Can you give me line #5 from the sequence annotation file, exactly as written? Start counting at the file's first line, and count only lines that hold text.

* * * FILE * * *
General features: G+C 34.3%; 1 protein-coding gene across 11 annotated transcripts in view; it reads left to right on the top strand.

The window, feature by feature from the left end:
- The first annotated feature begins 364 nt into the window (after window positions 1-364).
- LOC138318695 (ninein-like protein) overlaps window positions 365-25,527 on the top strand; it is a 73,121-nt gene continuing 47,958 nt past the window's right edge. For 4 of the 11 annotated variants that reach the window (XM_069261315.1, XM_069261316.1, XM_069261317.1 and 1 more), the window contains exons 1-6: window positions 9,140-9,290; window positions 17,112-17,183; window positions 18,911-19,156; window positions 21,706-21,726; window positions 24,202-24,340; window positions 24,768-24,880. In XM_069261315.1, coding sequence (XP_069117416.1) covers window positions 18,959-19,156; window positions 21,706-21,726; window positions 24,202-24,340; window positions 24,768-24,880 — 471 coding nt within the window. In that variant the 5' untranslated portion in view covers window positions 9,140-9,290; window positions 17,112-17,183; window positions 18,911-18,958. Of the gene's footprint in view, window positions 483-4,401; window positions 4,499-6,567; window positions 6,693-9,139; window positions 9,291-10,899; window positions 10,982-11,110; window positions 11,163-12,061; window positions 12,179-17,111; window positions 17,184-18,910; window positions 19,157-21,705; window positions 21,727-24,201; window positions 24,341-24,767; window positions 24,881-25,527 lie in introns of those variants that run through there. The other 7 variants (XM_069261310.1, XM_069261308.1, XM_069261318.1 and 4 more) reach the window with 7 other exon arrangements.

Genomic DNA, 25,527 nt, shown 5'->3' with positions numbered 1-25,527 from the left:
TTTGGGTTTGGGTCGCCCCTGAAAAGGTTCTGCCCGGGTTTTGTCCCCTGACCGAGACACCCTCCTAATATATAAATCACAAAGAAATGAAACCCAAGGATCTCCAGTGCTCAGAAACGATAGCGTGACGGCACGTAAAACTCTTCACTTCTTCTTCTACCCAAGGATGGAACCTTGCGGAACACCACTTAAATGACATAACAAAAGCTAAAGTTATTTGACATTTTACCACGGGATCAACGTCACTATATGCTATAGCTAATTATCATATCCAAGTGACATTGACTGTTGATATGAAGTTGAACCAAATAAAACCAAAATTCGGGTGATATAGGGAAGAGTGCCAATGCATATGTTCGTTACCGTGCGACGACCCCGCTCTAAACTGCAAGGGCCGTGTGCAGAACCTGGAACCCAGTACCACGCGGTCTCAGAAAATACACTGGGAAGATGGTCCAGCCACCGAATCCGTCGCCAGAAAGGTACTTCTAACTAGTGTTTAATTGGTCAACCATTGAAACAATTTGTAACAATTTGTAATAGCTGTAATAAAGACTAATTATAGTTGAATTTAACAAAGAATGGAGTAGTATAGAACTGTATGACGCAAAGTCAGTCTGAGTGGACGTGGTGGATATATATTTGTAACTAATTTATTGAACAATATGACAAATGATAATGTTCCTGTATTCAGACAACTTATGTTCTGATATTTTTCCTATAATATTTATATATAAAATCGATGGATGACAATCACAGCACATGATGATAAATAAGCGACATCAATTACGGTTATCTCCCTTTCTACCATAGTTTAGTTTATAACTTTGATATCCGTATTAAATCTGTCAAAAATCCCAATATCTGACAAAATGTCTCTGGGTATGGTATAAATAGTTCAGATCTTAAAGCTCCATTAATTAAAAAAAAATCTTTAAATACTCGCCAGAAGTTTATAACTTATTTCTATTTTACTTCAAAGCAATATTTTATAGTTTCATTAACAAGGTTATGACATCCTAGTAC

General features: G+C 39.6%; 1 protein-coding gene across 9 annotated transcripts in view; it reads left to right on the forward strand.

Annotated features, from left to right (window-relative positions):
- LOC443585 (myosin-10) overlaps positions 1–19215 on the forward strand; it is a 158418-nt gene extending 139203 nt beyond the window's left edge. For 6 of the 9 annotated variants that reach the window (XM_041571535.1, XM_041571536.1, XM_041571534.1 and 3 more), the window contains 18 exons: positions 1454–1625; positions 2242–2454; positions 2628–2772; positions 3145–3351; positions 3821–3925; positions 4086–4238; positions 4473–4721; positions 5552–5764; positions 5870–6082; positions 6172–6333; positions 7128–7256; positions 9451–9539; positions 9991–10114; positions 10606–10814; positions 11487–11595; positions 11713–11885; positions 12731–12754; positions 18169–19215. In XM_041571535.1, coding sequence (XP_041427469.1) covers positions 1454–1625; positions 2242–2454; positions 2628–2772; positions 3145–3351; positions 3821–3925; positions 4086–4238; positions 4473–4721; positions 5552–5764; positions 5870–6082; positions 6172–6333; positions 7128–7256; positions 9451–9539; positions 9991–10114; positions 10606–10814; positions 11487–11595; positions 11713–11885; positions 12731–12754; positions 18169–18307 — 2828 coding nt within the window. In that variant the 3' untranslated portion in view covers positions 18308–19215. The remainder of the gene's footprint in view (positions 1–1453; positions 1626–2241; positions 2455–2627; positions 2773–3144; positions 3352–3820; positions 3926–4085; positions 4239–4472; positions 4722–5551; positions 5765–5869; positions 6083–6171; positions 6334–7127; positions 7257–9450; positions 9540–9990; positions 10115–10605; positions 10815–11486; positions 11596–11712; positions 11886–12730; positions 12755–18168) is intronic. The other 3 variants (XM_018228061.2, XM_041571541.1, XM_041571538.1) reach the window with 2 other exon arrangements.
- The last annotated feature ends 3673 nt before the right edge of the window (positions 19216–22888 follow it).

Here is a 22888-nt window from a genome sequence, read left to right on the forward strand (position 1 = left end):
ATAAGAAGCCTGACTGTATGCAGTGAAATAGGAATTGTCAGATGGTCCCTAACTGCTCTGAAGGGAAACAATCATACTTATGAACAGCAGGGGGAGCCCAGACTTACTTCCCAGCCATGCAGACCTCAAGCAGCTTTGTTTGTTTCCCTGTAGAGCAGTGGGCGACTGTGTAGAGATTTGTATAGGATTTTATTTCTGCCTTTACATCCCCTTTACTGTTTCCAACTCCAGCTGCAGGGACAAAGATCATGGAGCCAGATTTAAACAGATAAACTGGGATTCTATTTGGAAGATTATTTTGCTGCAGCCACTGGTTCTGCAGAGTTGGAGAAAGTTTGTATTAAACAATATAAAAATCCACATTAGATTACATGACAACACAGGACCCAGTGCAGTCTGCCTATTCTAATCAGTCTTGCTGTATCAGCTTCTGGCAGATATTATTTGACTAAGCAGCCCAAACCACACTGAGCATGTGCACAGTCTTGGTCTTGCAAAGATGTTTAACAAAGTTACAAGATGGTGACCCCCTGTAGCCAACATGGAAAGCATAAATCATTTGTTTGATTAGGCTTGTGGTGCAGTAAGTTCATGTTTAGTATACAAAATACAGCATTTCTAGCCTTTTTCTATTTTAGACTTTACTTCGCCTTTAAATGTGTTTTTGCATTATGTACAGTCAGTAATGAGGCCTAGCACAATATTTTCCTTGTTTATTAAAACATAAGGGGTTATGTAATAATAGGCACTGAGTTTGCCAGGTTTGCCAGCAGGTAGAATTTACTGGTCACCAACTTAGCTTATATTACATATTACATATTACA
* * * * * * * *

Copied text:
Genomic DNA, 25,527 nt, shown 5'->3' with positions numbered 1-25,527 from the left: